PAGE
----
Gov. Asa Hutchinson on Wednesday said Arkansas will double its contact tracing efforts and further increase testing as the total of statewide positive COVID-19 cases increased by 697 to 17,375.
The governor said he plans to seek an additional $22 million in Coronavirus Aid, Relief, and Economic Security (CARES) Act funds to hire 350 more contact tracers for a total of 700 workers whose job is to contact those who have tested positive for COVID-19 and identify who they might have exposed to the virus.
The goal is to cut off chains of infection by notifying those who were exposed to the virus and to encourage them to isolate themselves to prevent additional transmission of COVID-19.
“Hopefully that will be more than sufficient,” said the governor. “But right now we have an insufficient capacity to do the job that we need to in terms of contact tracing.”
Hutchinson said the CARES Act steering committee will make the final decision, but the hope is to have the first round of new contact tracers on the job by mid-July. As for the full 700, he said it could take some time to hire and train that many new staffers.
“It’s going to be essential whether it’s now or it’s in the fall,” he said.
Along with that news, Hutchinson said the state’s goal for July is to conduct 180,000 tests.
The Health Department set a goal of 60,000 tests in May and surpassed that by nearly 21,000. The department doubled the goal to 120,000 in June and passed that mark on Monday, just over a week ahead of schedule. Hutchinson said the statewide testing total for the month was at 125,002 after another 7,374 tests were conducted since Tuesday.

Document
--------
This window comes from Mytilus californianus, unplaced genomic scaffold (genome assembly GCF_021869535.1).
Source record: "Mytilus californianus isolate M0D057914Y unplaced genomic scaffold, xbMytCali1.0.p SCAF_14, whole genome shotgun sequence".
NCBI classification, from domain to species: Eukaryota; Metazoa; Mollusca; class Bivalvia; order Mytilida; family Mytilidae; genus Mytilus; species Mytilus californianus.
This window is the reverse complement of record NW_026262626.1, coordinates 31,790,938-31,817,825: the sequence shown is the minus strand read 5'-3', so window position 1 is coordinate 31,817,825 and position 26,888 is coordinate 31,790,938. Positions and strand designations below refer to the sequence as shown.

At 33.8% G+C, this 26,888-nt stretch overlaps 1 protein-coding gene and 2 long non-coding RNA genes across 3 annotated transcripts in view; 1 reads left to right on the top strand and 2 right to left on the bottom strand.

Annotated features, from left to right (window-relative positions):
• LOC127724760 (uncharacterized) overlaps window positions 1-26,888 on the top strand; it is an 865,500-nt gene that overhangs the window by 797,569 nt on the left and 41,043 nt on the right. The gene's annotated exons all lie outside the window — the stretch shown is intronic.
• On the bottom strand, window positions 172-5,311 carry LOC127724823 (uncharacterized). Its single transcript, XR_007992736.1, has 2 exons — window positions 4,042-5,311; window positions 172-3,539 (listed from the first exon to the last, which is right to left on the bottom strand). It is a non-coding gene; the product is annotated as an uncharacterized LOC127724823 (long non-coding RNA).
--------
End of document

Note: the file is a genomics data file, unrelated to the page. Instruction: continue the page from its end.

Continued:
Secretary of Health Dr. Nate Smith said hospitalizations reached a new high of 267 on Tuesday after an additional 19 people were admitted with COVID-19. Smith said there are 58 patients currently on a ventilator, which is an increase of one from Tuesday.
Three more people died from the virus overnight bringing the overall statewide death toll to 240.
Smith said at least 43 of the new cases were from correctional facilities, but it’s likely there are many more because there were 168 new cases reported in Hot Spring County where the Arkansas Department of Correction’s Ouachita River Unit is located.
“I don’t have addresses on those yet, but I suspect most or all of those are in the correctional facility,” said Smith.
As for other areas with new cases, Washington County reported 79, Benton County had 67, Pulaski County had 51, Sebastian County had 40, Faulkner County had 29, and both Yell and Columbia counties had 26. All other counties reported less than 20 new cases.
Hutchinson said the state plans to hold three more surge testing events in Washington and Benton counties in the coming weeks.
More graphs from Wednesday